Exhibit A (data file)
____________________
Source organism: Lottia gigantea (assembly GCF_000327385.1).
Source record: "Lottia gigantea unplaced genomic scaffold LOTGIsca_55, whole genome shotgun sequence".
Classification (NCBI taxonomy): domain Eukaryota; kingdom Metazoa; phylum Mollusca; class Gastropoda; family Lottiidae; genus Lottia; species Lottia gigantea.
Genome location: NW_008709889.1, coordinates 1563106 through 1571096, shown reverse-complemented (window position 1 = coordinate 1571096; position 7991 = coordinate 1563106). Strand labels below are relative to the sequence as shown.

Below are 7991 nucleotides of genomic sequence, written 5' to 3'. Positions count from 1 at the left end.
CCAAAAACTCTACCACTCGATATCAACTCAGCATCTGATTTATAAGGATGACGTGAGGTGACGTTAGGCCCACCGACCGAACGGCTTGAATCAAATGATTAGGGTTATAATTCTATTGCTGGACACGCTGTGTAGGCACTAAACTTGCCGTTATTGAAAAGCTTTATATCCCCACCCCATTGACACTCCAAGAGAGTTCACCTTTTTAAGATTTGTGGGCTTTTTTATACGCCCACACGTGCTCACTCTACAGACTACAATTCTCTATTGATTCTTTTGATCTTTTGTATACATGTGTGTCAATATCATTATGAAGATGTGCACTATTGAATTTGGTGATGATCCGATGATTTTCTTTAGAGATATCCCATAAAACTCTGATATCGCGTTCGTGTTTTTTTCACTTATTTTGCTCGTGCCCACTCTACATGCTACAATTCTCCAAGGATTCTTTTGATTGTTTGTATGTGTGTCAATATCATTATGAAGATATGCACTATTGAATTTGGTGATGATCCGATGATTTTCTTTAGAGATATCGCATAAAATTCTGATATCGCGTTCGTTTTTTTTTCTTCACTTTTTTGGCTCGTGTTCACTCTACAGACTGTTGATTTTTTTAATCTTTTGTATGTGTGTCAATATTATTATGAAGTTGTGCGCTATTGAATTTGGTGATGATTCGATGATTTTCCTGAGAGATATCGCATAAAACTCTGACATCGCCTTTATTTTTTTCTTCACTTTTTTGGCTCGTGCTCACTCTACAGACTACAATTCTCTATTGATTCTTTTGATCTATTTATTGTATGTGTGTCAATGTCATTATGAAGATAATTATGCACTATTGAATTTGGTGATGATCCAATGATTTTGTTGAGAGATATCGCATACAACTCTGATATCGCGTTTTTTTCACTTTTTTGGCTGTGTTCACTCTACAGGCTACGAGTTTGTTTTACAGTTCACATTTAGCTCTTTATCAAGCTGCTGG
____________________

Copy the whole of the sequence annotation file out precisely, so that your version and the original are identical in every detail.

Source organism: Lottia gigantea (assembly GCF_000327385.1).
Source record: "Lottia gigantea unplaced genomic scaffold LOTGIsca_55, whole genome shotgun sequence".
Classification (NCBI taxonomy): domain Eukaryota; kingdom Metazoa; phylum Mollusca; class Gastropoda; family Lottiidae; genus Lottia; species Lottia gigantea.
Genome location: NW_008709889.1, coordinates 1563106 through 1571096, shown reverse-complemented (window position 1 = coordinate 1571096; position 7991 = coordinate 1563106). Strand labels below are relative to the sequence as shown.

Below are 7991 nucleotides of genomic sequence, written 5' to 3'. Positions count from 1 at the left end.
CCAAAAACTCTACCACTCGATATCAACTCAGCATCTGATTTATAAGGATGACGTGAGGTGACGTTAGGCCCACCGACCGAACGGCTTGAATCAAATGATTAGGGTTATAATTCTATTGCTGGACACGCTGTGTAGGCACTAAACTTGCCGTTATTGAAAAGCTTTATATCCCCACCCCATTGACACTCCAAGAGAGTTCACCTTTTTAAGATTTGTGGGCTTTTTTATACGCCCACACGTGCTCACTCTACAGACTACAATTCTCTATTGATTCTTTTGATCTTTTGTATACATGTGTGTCAATATCATTATGAAGATGTGCACTATTGAATTTGGTGATGATCCGATGATTTTCTTTAGAGATATCCCATAAAACTCTGATATCGCGTTCGTGTTTTTTTCACTTATTTTGCTCGTGCCCACTCTACATGCTACAATTCTCCAAGGATTCTTTTGATTGTTTGTATGTGTGTCAATATCATTATGAAGATATGCACTATTGAATTTGGTGATGATCCGATGATTTTCTTTAGAGATATCGCATAAAATTCTGATATCGCGTTCGTTTTTTTTTCTTCACTTTTTTGGCTCGTGTTCACTCTACAGACTGTTGATTTTTTTAATCTTTTGTATGTGTGTCAATATTATTATGAAGTTGTGCGCTATTGAATTTGGTGATGATTCGATGATTTTCCTGAGAGATATCGCATAAAACTCTGACATCGCCTTTATTTTTTTCTTCACTTTTTTGGCTCGTGCTCACTCTACAGACTACAATTCTCTATTGATTCTTTTGATCTATTTATTGTATGTGTGTCAATGTCATTATGAAGATAATTATGCACTATTGAATTTGGTGATGATCCAATGATTTTGTTGAGAGATATCGCATACAACTCTGATATCGCGTTTTTTTCACTTTTTTGGCTGTGTTCACTCTACAGGCTACGAGTTTGTTTTACAGTTCACATTTAGCTCTTTATCAAGCTGCTGG